Posts Tagged ‘Iron & Wine


On Tour Bookings, Pt. II: Iron & Wine, Beirut, James Blake

Last month I sounded off on my distaste for Fleet Foxes’ choice in booking DC’s 3,700-seat DAR Constitution Hall instead of the more acoustically-friendly, third-of-the-size 9:30 Club. I also praised indie legends Low for resisting the temptations of the large venue in favor of the cozy Black Cat Mainstage (capacity 700).

There’s another side to this discussion, of course — when popular artists choose venues too small to accommodate their rabid audience — which DC is currently experiencing with at least three upcoming tours.

Iron & Wine, Beirut, and James Blake all recently announced DC dates for spring/summer that sold out nearly instantaneously. I&W booked the 9:30 Club where they could have probably filled DAR. (That one sold out in less than five minutes, trust me!) Beirut, a band with no new album and only a small handful of U.S. dates announced, quickly sold out a Black Cat show that should be held at the 9:30 club. (A Tuesday nighter three months from now, no less.) And dubstep wunderkind James Blake — recipient of a whopping 9.0 on Pitchfork for this self-titled debut — chose the ridiculously undersized Rock and Roll hotel (capacity 400) for his first U.S. tour.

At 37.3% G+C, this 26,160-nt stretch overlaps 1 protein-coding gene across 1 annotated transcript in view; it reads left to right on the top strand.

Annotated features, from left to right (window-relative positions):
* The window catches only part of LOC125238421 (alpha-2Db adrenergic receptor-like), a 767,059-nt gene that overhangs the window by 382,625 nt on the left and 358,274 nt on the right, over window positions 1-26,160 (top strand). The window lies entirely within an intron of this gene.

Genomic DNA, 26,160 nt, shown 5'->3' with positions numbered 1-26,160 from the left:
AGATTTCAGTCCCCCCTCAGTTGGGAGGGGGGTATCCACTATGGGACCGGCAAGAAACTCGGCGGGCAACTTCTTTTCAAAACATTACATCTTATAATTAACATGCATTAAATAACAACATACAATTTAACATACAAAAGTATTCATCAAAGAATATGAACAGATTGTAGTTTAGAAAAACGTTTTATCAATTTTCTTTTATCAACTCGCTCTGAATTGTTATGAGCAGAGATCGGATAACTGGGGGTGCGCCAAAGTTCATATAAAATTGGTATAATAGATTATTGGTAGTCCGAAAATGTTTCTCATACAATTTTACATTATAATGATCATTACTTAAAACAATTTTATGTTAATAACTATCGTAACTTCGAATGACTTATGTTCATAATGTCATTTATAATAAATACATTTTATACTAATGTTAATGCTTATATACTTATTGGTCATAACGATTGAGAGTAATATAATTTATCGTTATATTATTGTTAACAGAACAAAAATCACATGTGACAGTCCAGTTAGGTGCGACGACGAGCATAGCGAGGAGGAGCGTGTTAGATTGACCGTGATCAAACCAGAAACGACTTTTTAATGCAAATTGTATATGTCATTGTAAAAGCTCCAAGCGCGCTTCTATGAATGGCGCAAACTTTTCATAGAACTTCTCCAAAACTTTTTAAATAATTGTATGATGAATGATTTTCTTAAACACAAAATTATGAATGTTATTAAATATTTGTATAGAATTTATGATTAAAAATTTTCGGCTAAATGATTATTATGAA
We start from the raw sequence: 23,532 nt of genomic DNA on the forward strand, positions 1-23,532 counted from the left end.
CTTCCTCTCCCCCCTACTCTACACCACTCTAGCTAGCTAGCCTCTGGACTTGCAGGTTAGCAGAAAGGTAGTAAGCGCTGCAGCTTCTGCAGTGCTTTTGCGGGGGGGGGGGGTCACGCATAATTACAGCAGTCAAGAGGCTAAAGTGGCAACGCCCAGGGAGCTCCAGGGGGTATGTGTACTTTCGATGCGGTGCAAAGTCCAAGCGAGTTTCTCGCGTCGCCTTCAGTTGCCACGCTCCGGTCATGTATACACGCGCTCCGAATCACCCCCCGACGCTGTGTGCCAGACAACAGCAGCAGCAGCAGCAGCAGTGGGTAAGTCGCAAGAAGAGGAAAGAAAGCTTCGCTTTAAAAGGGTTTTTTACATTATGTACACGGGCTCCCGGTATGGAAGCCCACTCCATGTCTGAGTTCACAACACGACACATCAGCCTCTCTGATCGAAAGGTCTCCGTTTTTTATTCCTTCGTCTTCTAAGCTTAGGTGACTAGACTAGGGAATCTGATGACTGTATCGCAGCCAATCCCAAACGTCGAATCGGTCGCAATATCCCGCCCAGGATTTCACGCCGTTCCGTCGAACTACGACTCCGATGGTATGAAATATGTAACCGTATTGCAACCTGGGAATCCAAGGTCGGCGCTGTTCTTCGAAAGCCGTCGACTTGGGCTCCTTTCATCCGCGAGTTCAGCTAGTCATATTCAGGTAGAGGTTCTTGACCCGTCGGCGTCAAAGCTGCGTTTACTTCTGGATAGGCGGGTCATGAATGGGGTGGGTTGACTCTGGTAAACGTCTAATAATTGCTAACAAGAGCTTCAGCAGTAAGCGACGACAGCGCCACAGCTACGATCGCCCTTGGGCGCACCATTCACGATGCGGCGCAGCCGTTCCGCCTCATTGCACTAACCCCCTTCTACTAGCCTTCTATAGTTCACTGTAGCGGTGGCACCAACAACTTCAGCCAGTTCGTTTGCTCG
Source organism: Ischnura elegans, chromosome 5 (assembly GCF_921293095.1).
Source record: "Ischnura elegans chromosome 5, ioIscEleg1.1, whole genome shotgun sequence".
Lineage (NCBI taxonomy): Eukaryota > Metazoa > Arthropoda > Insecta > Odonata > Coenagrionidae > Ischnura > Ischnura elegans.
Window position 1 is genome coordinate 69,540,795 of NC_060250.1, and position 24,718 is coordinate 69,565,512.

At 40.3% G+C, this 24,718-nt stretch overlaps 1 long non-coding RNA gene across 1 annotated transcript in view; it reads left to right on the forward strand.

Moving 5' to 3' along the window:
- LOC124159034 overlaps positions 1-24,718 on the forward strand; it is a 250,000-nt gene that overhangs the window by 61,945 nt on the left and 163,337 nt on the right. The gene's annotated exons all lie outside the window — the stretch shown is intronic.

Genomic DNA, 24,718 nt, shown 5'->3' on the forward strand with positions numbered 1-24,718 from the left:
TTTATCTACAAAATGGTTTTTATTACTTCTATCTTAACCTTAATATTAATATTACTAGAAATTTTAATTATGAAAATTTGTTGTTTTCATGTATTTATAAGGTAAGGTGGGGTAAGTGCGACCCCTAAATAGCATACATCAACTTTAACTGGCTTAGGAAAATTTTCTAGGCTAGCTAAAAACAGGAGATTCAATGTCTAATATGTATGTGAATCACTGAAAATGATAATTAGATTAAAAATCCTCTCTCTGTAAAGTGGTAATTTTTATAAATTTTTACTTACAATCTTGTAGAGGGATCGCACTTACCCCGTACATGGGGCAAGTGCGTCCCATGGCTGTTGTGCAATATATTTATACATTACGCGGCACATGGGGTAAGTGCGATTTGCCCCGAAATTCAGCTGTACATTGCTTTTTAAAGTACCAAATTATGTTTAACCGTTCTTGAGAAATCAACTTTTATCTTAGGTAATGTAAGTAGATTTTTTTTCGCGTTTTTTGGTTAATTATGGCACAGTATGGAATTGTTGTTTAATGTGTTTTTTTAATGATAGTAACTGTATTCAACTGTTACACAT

Continue reading ‘On Tour Bookings, Pt. II: Iron & Wine, Beirut, James Blake’


Iron & Wine get called up to the majors

Though it’s slowed over the past couple years, Sam Beam’s output over the last decade under the  moniker Iron & Wine has had one of the more rewarding stylistic progressions in all of indiedom.

It all started when a friend in Florida caught of whiff of Beam’s treasure trove of whisper-quiet home recordings and sent a few to Sub Pop in Seattle. The first LP, 2002’s The Creek Drank the Cradle, was culled (and sequenced quite brilliantly) from that collection, as was the follow-up EP, The Sea and the Rhythm. 2004 found Beam still working through a backlog of songs, though he moved the show to a proper studio, giving us the higher-fi Our Endless Numbered Days.

Continue reading ‘Iron & Wine get called up to the majors’



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